Tuesday, May 26, 2009

A Poor Woman Blessed

So I’m visiting a shut-in at the nursing home, and, as occasionally when I come I find her in the dining hall waiting for her supper, I must first wheel her back to her room, give her the Sacrament, and then wheel her back. On the way, I notice that there is another woman sitting in a wheelchair in the hallway, muttering something barely audible, but which I can determine to be a distress cry of sorts. Such cries are not uncommon in a nursing home, and usually come from people experiencing various stages of dementia. I noticed that she held a rosary in her hand, and when she caught my eye, she addressed me as “Father,” and, I was able to ascertain, was pleading with me for some kind of help. The look in her eyes was expectant, though she had never seen me before. But she knew from my attire that I was a representative of her God, and that was enough.

As an aside, I dare say that she would not have known this had I been dressed as a nursing home administrator or other suited professional.

Now, what does one do in such a case? People in such a state are, I repeat, generally victims of Alzheimer’s or at least of limited or confused mental capacity, which, it may be assumed, is a large part of the reason for their perceived distress. It is truly pitiful to see, and though I’ve seen it too many times to count, nevertheless I find myself troubled. Of course I cannot expect that this patient’s stress will be relieved by anything I can do, and for that matter I’m tending to someone else right now, but . . .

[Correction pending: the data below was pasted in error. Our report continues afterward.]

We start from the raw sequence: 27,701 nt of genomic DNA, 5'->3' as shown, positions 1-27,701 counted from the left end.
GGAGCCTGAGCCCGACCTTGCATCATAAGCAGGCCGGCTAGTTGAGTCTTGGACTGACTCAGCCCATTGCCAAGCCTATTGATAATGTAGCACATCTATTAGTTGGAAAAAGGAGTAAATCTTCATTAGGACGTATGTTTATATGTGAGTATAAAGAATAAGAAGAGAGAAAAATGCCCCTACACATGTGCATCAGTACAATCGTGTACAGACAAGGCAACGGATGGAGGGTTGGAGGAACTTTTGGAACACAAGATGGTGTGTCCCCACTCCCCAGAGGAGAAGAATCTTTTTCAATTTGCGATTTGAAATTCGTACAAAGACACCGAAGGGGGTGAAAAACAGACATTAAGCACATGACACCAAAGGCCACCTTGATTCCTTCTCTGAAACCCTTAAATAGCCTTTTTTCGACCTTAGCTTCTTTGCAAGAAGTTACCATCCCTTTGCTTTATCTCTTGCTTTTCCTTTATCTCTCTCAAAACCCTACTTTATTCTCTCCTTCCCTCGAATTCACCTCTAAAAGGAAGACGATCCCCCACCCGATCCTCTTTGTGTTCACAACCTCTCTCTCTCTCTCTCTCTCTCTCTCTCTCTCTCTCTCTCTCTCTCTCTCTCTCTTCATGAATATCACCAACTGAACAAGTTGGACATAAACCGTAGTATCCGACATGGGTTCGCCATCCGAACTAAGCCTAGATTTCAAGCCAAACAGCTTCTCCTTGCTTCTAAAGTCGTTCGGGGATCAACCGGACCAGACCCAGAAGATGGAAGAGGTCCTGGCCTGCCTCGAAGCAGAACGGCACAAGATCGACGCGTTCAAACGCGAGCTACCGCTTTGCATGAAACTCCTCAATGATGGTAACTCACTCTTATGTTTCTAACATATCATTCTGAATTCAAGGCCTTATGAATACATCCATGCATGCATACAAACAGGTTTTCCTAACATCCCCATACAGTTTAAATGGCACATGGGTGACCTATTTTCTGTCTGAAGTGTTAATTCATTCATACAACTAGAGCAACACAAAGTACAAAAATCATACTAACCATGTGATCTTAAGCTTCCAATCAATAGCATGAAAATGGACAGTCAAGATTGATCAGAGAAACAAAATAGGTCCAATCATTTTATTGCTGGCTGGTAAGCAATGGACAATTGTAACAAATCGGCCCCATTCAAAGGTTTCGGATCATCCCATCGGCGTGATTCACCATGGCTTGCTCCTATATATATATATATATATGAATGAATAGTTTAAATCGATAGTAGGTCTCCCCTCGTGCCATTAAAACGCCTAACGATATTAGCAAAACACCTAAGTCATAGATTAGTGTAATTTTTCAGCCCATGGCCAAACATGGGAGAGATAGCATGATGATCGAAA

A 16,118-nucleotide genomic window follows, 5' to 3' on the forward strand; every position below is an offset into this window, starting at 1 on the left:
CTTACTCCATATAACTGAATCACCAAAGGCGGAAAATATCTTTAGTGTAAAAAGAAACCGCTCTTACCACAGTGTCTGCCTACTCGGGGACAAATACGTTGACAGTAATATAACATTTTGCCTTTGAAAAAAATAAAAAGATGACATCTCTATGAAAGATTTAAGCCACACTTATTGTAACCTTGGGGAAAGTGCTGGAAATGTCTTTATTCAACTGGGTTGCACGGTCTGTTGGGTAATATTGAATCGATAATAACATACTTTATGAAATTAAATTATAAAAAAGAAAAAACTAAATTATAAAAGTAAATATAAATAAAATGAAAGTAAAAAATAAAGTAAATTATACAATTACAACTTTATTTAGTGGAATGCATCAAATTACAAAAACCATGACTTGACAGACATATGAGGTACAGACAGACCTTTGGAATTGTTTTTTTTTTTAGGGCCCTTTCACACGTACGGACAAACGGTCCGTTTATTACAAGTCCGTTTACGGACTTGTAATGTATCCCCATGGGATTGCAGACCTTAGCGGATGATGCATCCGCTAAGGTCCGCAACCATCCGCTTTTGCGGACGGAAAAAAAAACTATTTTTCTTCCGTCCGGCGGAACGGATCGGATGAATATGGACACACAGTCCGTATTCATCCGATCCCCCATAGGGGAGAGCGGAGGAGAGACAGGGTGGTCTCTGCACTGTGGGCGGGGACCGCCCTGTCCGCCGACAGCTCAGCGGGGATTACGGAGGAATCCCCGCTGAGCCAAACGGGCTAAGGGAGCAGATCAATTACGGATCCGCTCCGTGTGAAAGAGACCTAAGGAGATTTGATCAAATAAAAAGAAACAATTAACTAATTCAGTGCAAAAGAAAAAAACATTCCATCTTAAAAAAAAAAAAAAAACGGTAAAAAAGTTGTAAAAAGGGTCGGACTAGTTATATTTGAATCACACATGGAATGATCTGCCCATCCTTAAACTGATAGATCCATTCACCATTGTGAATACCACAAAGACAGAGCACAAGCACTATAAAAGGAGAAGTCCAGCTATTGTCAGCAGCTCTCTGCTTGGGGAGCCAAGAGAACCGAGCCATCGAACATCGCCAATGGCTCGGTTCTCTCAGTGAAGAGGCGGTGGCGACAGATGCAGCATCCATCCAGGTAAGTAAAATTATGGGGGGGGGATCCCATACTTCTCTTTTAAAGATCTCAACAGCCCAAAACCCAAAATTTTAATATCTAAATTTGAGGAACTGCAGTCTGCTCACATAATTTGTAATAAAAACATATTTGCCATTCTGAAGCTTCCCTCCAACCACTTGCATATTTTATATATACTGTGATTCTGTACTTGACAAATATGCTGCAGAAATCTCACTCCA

She has likely been trained to expect a blessing from her priest. She is Roman Catholic, and she likely knows that a blessing from a priest is to be desired, and comes, ultimately, from Christ. Say what you want about the salient differences we have with the Church of Rome, on this matter their methods of catechesis are superior to ours. At least their results are.

Poor woman! She is in distress, but she doesn’t understand the nature of the distress, as she is in no condition to be rational. But this much she knows: she wants a blessing from a priest, and, for all I know, perhaps that is all she wants.

Some would scoff at this, no doubt. Does she now know she can go directly to Jesus, and needs no priest? Such flippant indignation is born of hypocrisy, as far as I’m concerned, for those who express it would themselves likely be unable to ‘go directly to Jesus’ for relief, were they to be found in such a limited mental capacity.

So instinctively I paused on the way. My own parishioner, who also suffers from a bit of confusion, probably did not even notice or care that her route back to the dinner table would here be met with a four second delay. I paused in my tracks, and leaned over to the other, distressed woman, extended my hand, and quietly said to her, “The blessing of Almighty God be upon you,” as I placed my hand on her forehead and made the sign of the cross.

I thought I detected an expression of relief on her face as I turned and continued on my way. I hope so, certainly. What I know is that it is a good thing for a faithful parishioner to learn to seek a blessing from the priest, and to see it as a blessing from God.

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